3 Dead in Floods in Western and Eastern Cape, South Africa

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The small settlement of Pearston in the picturesque Blue Crane Route Municipality in the Eastern Cape province of South Africa had a wet start to 2014 when parts of the town were inundated by floodwaters on Sunday 5 January. The Vogel River (incorrectly named Blyde River in some reports), which is normally not more than a small stream, burst its banks on Sunday night, causing flash-flooding that left several families homeless.

Fifty homes were damaged and a footbridge that links the two sides of the town was washed away. Seven families were evacuated and given shelter in the community centre.

Municipal Supervisor Zola Doro said 108mm fell in less than an hour, causing flash-flooding that damaged houses and infrastructure. The short downpour caused the river to rise 4m (12 feet) above its normal level. Emergency services from the Nelson Mandela Metropolitan Municipality, almost 250km (150 miles) away, to assist with repairing parts of the sewerage system within the town.

Pearston is a town of 4 000 people situated in a normally dry part of the Karoo region of the Eastern Cape province. Residents said they had never experienced anything like this. Fortunately there were no injuries, but the South African Weather Service is predicting a 60% chance of further heavy rains over the Western and Eastern Cape provinces until Thursday 9 January.

Residents in the town of Laingsburg which is situated between Cape Town and Beaufort West in the Western Cape province, but also lies in the semi-arid Karoo region, had a chilling reminder of the 1981 floods that killed over 100 residents, many of them in an old age home, when the Buffels River again burst its banks on Tuesday 7 January 2014.

laingsburg floods south africa
Laingsburg floods, South Africa, January 2014. Photo: Johannes Jacobs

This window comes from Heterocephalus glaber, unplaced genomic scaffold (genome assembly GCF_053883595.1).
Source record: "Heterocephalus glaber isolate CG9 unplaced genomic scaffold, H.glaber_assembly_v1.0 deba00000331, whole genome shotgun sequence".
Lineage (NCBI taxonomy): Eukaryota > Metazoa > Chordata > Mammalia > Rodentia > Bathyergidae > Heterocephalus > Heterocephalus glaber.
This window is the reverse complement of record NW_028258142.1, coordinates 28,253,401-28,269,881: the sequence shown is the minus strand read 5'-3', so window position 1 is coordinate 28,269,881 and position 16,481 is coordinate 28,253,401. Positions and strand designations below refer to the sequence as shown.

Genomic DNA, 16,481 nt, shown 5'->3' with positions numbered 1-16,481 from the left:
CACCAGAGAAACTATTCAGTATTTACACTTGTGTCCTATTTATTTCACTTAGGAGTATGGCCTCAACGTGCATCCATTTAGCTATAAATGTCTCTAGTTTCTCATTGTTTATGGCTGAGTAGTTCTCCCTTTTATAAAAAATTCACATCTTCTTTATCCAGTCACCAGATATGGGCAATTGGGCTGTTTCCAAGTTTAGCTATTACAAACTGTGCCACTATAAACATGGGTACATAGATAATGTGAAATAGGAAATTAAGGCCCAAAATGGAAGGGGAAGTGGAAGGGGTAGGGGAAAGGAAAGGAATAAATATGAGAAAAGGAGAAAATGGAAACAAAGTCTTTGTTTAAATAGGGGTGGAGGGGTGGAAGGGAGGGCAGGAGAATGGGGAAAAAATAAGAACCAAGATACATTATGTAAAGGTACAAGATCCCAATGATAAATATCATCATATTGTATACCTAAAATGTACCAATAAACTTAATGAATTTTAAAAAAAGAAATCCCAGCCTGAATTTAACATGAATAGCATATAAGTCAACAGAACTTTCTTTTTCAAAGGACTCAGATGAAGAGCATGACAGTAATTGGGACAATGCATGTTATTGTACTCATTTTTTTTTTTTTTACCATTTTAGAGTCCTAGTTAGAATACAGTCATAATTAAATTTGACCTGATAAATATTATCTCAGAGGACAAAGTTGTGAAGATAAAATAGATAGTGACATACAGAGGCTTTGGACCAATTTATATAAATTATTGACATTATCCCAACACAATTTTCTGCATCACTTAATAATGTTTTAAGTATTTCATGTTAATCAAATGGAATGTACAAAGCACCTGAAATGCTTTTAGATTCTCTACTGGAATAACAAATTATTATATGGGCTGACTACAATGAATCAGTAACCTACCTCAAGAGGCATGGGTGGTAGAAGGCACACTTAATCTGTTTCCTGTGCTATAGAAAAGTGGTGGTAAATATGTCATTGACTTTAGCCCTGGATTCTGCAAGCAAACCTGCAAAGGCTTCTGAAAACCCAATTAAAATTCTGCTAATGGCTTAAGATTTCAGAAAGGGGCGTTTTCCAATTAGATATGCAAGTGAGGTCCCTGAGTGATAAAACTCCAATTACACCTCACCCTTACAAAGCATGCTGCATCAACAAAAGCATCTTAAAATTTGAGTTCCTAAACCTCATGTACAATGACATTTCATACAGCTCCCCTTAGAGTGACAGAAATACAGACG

The N1 national road route between Cape Town and Johannesburg was temporarily closed on Wednesday morning due to floodwaters, but the bridge over the Buffels River was not washed away. The road was partially opened to traffic again on Wednesday afternoon, with traffic taking turns from each direction to use the single undamaged lane of the road. The SA National Defence Force was placed on standby in the area, but a disaster situation is not expected.

Some of the town’s water pipes were damaged by floodwater, leaving many homes and businesses in Laingsburg without potable water, but no injuries were reported.

Residents of towns in the mountainous region to the southwest were not so fortunate. Two women in the town of Robertson were swept away by the flooding Breede River on Tuesday 7 January 2014. They were among a group of 5 people who had taken shelter under a bridge from stormy weather. Their bodies were found late on Tuesday. Police spokesman Captain van Wyk said that the bodies had been retrieved from the river during a search for another man who had fallen into the river from the town’s Adderley Street bridge.

Over 110mm (4⅓ inches) fell in the area on Tuesday, flooding roads in and around Robertson and nearby Ashton.

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Sources: Enca; PE Herald; IOL; EWN here and here